The Ministry of Labor and the International Labor Organization released a Khmer-language guide to the 1997 Labor Law on Wednesday in a bid to stem labor disputes.
Two thousand copies of the guide will be distributed to officials, union representatives and employers ahead of a Chinese-language version still in the works, according to ILO Chief Technical Adviser Ros Harvey.
“We have seen many disputes result for a lack of understanding of the law by both parties,” Harvey said.
Last week, ILO labor dispute technical adviser Hugo Van Noord said that the ILO accepted a $500,000 grant from New Zealand to educate garment industry players on the Labor Law because disputes are on the rise.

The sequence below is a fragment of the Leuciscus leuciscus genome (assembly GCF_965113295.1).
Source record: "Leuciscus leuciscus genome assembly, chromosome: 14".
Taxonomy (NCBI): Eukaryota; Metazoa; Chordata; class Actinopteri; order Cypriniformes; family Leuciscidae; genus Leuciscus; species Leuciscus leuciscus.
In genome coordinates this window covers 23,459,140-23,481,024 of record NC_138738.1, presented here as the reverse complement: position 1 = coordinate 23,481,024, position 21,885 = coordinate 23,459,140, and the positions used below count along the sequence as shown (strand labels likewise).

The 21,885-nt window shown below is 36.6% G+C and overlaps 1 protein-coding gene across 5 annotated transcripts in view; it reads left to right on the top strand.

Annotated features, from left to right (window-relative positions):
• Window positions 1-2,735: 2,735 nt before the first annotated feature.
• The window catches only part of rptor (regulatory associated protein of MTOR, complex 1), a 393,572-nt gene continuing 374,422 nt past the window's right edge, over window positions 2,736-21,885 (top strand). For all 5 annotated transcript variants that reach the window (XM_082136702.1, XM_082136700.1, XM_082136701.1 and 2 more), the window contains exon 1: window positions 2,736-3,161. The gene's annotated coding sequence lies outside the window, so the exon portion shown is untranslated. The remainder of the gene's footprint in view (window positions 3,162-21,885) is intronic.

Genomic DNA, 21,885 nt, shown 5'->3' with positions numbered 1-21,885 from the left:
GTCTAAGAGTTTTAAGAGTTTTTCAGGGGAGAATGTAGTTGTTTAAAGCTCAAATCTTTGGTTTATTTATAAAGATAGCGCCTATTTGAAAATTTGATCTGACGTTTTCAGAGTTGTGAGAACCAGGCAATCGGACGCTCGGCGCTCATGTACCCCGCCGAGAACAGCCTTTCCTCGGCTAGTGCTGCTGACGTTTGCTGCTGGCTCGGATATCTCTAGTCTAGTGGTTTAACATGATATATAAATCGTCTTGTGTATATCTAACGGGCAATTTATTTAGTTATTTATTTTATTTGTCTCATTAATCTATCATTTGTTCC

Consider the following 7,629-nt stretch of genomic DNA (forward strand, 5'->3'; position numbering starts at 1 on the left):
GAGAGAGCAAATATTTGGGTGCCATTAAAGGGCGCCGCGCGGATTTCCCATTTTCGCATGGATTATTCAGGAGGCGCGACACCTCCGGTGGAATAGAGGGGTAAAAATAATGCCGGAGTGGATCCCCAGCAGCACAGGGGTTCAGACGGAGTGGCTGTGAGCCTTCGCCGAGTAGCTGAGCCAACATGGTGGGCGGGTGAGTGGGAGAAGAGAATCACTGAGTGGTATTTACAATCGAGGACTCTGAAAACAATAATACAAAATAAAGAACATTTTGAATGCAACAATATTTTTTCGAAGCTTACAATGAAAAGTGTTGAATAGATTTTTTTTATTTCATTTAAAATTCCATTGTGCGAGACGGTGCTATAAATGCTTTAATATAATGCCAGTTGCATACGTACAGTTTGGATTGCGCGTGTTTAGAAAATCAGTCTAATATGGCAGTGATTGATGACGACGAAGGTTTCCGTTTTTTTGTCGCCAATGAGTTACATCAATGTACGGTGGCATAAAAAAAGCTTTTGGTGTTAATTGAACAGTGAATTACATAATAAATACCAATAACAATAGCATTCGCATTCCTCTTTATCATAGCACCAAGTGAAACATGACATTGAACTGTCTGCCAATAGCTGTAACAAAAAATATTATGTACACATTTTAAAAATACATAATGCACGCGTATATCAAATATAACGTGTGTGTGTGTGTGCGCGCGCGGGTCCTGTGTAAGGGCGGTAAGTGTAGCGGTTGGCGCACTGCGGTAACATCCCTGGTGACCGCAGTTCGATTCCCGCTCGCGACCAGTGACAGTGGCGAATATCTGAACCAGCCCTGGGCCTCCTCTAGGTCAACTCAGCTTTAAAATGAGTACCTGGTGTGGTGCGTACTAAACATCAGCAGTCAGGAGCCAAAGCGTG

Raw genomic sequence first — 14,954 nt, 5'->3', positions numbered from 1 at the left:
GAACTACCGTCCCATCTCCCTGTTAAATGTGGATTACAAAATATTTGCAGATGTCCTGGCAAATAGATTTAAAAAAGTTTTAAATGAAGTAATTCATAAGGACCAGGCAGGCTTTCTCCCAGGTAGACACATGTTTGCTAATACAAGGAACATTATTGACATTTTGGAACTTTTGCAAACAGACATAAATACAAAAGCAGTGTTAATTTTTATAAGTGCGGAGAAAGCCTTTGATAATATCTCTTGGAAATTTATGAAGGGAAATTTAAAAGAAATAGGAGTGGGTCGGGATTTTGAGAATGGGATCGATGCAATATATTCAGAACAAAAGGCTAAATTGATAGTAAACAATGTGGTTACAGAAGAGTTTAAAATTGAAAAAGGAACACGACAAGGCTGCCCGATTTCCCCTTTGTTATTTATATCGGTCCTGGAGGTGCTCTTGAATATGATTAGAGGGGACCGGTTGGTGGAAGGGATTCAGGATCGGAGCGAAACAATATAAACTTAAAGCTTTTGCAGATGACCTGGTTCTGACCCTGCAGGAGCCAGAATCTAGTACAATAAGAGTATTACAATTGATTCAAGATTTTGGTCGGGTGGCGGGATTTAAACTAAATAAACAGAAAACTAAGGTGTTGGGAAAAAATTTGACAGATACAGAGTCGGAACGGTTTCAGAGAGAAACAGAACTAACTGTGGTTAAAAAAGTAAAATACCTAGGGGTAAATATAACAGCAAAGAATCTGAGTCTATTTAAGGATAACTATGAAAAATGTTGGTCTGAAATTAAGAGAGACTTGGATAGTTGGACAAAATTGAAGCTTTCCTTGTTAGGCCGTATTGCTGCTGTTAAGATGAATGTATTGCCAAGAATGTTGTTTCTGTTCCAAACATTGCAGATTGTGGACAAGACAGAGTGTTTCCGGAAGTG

Labor Minister Nhep Bunchin, however, said that there has been an 80-percent decrease in disputes since the mid-1990s.
“Nowadays, there are one or two strikes in a single day,” he said. “Before we solved more than 20 strikes a day.”
Nhep Bunchin said that the government, unions and employers are reviewing the labor law with technical assistance from the ILO. The review is to include controversial night shift and overtime provisions.
“In Australia overtime is paid at 30 percent…in the United States it is paid at 100 percent…but in Cambodia the rate is 200 percent,” he said. “Factories have said they could employ as many as 30,000 additional night shift workers if this was changed. We must review.”